Not every church member or churchgoer embodies the principles espoused by the church they attend. Not everyone is patient, not everyone is long-suffering, and not everyone is forgiving. Because of this, insurance for churches is a necessity not only for the church or religious body but also for the people who attend or participate in its activities.
The big question, however, is no longer whether the church needs to be insured – it’s when to check to see if your church’s insurance is still up to protecting it against the liability exposures it currently faces.
Read on for an overview of events that should trigger a call to your insurance agent to update your coverage.
Church Insurance Update Trigger 1: You Need More Church Workers or Volunteers
Most churches depend on volunteers in order to accomplish the different services they provide. This number fluctuates throughout the year but is usually a fraction of the membership. The more active members are, the more volunteers are available for the various activities. This may be a good sign that the church is healthy, but it is also an indicator that the risk to which your church is exposed has increased.
The simple reason for this is human error. The more people involved in running church activities (whether they’re paid or unpaid), the higher the possibility that someone will make a mistake that results in damage or injury. This equals an increased risk of lawsuits, even from people considered brothers and sisters in the faith. (Understaffed? Read "Top 5 Risks for Understaffed Small Businesses.")
Church Insurance Update Trigger 2: You’re Launching a New Program or Activity
Although most insurance policies are broad in their wording, there are many situations your current policy probably doesn’t cover. For instance, if your church is planning to start a program that includes counseling troubled youth, you may need to expand your current coverage. If you plan to engage in a feeding program for the less fortunate or run off-premises field trips, you may need to update your Commercial Auto to make sure it covers multiple drivers. There may also be vehicles lent to the church for its use, and this entails a whole different set of liabilities that might not be included in your church insurance, which can be covered by Hired and Non-Owned Auto Insurance.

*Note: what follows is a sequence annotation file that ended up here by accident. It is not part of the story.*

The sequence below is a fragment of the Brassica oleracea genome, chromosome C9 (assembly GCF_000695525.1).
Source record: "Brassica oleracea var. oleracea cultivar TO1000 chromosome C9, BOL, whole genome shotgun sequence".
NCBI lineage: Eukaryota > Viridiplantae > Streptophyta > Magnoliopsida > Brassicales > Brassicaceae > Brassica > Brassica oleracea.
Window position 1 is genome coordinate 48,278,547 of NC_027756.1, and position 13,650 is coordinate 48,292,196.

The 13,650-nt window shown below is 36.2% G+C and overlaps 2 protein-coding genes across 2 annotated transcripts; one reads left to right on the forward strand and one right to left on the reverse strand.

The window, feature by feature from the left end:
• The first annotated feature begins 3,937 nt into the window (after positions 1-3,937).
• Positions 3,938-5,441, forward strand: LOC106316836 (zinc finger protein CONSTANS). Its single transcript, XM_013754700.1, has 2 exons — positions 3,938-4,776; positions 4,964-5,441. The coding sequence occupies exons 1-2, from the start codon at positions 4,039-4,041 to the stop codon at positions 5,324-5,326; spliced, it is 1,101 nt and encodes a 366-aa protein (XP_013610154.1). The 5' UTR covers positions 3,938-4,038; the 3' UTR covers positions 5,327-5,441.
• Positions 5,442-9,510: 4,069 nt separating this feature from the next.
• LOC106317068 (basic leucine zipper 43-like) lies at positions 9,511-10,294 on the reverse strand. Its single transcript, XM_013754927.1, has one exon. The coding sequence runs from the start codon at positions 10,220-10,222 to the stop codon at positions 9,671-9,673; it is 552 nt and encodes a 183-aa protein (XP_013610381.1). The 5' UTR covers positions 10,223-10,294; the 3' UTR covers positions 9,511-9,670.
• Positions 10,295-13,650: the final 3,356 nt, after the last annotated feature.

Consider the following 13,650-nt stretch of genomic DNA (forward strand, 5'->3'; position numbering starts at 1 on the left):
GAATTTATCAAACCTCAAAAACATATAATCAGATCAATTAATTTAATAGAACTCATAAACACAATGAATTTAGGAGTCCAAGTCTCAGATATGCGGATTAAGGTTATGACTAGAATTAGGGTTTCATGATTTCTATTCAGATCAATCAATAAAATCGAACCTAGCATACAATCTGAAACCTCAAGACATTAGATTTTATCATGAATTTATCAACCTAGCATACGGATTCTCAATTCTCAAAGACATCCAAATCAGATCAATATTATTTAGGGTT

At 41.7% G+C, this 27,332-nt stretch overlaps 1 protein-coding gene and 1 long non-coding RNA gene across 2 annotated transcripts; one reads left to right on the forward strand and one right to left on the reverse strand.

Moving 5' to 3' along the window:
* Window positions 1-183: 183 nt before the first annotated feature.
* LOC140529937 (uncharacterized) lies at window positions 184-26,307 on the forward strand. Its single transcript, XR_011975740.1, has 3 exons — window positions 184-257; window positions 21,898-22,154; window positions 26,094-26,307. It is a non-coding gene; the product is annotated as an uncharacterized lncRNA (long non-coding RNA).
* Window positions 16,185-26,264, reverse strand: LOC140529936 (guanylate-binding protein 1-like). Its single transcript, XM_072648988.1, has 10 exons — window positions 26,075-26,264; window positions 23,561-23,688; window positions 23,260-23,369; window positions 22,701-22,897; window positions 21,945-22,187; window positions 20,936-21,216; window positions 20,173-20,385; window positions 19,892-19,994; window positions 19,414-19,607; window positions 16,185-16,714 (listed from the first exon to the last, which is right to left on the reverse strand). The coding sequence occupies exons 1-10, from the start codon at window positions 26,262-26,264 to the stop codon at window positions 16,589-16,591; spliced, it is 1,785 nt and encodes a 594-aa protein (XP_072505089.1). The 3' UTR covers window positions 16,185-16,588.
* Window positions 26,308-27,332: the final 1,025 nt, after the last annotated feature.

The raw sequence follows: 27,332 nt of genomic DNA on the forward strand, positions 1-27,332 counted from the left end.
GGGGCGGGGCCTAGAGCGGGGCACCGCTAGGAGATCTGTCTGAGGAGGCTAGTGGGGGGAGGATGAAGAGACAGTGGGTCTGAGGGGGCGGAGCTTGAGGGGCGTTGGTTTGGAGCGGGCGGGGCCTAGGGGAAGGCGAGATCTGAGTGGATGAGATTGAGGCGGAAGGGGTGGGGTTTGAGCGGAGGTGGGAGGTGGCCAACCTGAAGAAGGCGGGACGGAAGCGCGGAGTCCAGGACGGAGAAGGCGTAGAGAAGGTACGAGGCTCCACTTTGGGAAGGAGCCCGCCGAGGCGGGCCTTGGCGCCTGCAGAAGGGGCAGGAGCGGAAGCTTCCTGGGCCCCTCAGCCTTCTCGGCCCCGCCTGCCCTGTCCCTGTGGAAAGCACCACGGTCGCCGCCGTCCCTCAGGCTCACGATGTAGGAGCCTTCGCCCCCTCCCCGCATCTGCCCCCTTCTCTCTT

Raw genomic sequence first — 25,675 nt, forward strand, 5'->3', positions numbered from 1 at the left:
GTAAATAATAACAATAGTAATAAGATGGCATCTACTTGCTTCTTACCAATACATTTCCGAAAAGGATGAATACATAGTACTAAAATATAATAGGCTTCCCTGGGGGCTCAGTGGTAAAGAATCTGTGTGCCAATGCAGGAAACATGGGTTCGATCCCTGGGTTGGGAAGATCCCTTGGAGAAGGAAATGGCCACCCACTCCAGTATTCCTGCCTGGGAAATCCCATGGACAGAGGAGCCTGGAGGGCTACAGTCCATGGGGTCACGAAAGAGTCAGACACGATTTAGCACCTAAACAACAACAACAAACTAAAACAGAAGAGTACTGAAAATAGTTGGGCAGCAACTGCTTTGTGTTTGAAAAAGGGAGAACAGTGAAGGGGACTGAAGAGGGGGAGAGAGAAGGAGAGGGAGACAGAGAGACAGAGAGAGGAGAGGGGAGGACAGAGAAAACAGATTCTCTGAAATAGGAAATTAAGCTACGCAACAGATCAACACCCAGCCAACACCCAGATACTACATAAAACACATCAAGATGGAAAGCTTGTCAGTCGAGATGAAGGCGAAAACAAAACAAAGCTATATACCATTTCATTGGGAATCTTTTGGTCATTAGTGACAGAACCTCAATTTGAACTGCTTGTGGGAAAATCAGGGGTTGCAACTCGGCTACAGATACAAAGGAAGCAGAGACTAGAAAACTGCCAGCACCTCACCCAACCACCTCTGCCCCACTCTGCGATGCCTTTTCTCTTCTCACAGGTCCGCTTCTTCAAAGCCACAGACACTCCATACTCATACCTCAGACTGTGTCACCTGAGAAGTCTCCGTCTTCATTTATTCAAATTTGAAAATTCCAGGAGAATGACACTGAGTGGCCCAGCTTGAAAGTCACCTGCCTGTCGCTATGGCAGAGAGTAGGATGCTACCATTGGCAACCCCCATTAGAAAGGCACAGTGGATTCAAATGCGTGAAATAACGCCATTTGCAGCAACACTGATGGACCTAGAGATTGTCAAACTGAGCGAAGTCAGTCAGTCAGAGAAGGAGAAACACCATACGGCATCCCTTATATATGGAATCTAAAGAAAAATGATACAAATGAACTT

Many churches work hand-in-hand with various charitable organizations. The church may even choose to become the umbrella organization of certain charities. In these cases, the decision-makers of the church, its leaders, and its board also wield a lot of clout with the charity. This may make the church liable for "wrong" decisions made. Thus, if your church plans to partner with charity groups, it may be a good idea to review your policy with a knowledgeable, up-front, and responsive church insurance provider – you may be in need of additional Directors & Officers Insurance. (Read more about Directors & Officers Insurance in "Do I need D&O Insurance for My Nonprofit? (Hint Yes)."
Church Insurance Update Trigger 3: You Acquire New Property
As more members join your church, you might need to expand the church building. Some churches may need to increase the number of ministers to better serve the membership. This means additional housing in the form of a parsonage. A good number of churches also put up schools so the tenets of their faith can be taught to the member's children at a young age as part of their education. All of these changes increase the risks a church is exposed to and necessitate a review of its insurance policy. (Learn more about Property Insurance.)
The property owned by the church is not limited to real estate or church furniture. There are other things a church owns that are expensive or difficult to replace, or both. Some churches even have in their care religious artifacts, national treasures, historical documents, rare stained glass, and the like. Some religious relics move from place to place and become the responsibility of the local church temporarily. In this case, the church has to weigh whether the current coverage will suffice or if some modification is in order.
So When Should You Review Your Church Insurance Policy?
The straight answer is that insurance for churches should be reviewed whenever there are changes in terms of church personnel (volunteer or employed), church activities and policies, or church property. Because of the "fluid" nature of many churches, it is a good idea for your church leaders to make risk evaluation a habit, so that each change proposed can be evaluated against the current coverage even before a final decision is made.